What Does Salt Water Do to a Plant?

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Plants growing on land require a certain amount of salt to stay healthy. But too much of a good thing is a bad thing. Salt concentrations beyond a plant’s tolerance level will damage or even kill the plant. Some plants, such as tomatoes and onions, are intolerant of salt. At the other extreme are salt-tolerant plants such as mangrove trees that live in salt marshes, beaches and tidal environments.

Osmosis

  • One way saltwater damages plants is through osmotic forces. Water naturally moves from areas with low salt concentration to areas with high salt concentration. This process is called osmosis. In normal growth, plant root cells with relatively high salt concentrations draw water from the surrounding soil that has a low salt concentration. But when the salt concentration of the soil is higher than the concentration in plant root cells, the soil draws water from the plant. As a result, the plant dehydrates, wilts and dies.

Toxic Levels

  • Salt water damages plants not only through osmotic forces but also through toxic levels of sodium and chloride. When salt dissolves in water, it breaks down into free sodium and chloride ions that plants absorb. Up to a point, sodium and chloride are good for plant health and help process vital enzymes. But salt levels exceeding that healthy point will poison the plants. Many varieties of fruit trees and woody ornamental bushes are particularly sensitive to salt poisoning.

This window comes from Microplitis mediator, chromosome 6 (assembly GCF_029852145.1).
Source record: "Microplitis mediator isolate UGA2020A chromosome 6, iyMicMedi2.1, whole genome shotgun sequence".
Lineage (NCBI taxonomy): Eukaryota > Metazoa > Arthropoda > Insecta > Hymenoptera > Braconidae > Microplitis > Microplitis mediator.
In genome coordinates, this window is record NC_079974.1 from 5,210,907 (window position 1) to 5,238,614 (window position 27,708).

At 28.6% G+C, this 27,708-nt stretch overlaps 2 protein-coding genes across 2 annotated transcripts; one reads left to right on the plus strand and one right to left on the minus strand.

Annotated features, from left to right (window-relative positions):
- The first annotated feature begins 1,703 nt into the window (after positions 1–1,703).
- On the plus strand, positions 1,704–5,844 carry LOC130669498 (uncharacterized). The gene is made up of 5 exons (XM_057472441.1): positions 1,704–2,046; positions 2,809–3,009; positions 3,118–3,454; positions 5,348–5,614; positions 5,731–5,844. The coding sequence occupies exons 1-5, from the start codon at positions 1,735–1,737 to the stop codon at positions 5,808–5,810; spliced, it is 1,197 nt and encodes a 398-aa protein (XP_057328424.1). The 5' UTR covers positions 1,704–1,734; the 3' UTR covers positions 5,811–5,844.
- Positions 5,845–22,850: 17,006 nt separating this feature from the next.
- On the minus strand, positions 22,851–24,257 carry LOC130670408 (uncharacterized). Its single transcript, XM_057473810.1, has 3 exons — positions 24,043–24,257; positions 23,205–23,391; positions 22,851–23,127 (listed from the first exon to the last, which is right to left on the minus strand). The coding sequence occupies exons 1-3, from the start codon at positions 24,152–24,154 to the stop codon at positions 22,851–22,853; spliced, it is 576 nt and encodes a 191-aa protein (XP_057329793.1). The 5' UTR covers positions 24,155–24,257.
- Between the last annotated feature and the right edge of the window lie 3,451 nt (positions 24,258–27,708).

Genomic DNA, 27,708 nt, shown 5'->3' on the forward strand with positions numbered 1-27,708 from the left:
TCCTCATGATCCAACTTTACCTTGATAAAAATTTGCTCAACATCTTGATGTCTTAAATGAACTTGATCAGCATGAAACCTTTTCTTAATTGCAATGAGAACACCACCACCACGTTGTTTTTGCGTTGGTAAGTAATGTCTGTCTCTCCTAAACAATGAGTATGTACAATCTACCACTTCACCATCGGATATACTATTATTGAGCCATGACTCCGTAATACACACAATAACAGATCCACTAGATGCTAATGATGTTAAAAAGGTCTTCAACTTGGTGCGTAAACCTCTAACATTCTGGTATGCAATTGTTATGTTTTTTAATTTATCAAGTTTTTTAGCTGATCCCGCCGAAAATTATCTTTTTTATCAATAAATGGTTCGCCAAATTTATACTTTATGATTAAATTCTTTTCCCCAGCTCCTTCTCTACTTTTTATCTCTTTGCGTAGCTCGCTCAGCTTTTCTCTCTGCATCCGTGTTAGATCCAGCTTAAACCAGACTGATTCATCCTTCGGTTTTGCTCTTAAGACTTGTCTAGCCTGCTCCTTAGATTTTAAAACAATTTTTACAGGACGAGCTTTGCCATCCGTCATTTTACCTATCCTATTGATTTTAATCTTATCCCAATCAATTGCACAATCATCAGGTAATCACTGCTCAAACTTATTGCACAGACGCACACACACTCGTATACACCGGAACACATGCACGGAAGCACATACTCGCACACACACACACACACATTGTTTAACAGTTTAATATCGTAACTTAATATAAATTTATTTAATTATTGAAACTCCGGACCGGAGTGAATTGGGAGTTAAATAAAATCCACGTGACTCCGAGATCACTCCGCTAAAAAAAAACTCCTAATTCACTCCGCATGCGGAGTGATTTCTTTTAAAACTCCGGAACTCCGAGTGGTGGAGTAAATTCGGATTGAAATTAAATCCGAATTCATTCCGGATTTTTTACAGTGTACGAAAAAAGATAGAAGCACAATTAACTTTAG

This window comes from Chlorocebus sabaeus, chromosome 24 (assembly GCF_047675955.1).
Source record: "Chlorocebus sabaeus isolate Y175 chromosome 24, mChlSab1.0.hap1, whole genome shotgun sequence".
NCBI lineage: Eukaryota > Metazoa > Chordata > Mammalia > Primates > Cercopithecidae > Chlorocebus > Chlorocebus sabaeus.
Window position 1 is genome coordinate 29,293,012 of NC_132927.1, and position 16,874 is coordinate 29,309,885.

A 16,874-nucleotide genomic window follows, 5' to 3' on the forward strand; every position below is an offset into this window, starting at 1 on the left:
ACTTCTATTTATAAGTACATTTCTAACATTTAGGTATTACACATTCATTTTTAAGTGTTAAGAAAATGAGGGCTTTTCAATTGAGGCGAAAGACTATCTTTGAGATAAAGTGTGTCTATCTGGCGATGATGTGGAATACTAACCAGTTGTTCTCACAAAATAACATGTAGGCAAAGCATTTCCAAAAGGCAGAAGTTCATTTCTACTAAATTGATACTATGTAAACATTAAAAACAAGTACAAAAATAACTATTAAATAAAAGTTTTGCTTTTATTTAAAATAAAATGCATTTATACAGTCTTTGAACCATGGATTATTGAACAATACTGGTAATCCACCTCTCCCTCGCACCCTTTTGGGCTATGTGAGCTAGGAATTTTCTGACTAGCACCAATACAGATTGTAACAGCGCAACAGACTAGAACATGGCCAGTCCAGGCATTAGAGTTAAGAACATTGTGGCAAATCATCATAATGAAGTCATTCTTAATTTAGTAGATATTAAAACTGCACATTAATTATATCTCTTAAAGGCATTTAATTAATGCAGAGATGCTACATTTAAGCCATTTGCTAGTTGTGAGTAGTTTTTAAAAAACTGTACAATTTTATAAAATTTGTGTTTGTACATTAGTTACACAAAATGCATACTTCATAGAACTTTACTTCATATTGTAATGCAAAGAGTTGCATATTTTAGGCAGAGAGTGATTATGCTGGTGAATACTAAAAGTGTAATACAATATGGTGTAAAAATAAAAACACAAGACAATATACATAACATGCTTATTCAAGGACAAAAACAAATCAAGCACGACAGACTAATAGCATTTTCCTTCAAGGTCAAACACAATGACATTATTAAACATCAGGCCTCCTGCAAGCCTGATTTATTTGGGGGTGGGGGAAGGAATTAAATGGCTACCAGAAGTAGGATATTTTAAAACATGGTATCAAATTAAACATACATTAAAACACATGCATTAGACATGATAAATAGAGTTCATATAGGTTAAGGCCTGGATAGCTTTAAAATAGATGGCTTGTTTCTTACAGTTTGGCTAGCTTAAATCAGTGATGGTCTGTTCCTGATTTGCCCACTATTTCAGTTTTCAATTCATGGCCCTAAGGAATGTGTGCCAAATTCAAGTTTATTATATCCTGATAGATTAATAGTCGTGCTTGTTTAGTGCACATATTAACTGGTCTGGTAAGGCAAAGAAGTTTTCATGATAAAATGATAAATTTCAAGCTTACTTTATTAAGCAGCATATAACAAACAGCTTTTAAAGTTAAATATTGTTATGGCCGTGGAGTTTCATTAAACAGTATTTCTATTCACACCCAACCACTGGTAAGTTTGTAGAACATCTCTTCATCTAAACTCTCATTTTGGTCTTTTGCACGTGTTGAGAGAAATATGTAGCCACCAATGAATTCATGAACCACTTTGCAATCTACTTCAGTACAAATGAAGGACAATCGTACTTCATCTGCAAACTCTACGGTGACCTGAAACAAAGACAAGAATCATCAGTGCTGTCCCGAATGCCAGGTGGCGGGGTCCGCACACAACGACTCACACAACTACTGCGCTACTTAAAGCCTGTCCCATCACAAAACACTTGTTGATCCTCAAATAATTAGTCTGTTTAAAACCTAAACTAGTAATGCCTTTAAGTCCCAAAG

Salinity Damage Signs

  • Plants suffering from excess salinity show certain common signs. Mild excess salinity shows up in leaves that are much darker and smaller than normal. It also shows up in reduced water intake that stunts normal plant growth. As salt levels increase, leaves of some plant species may turn yellow, droop and fall off. On other species, leaves turn brown around the edges like they were sun scalded. The salt-poisoned leaves die from the outer edges inward to the stem, then fall off.

Irrigation Issues

  • Salinity management is particularly important in dry regions that rely on irrigation. Many irrigation operations recycle irrigation water. Over time, as water is recycled again and again, salt levels in the water build up and salt is deposited in the soil, which reduces the soil’s ability to absorb water and air. As salt levels in irrigated land increase, a white or black crust can form at the surface of the soil. Plants start to suffer damage when soil sodium concentration exceeds 230 milligrams per liter, and chloride concentrations in soil exceed 350 milligrams per liter. Periodic deep irrigation with fresh irrigation water helps remove salt from soil.

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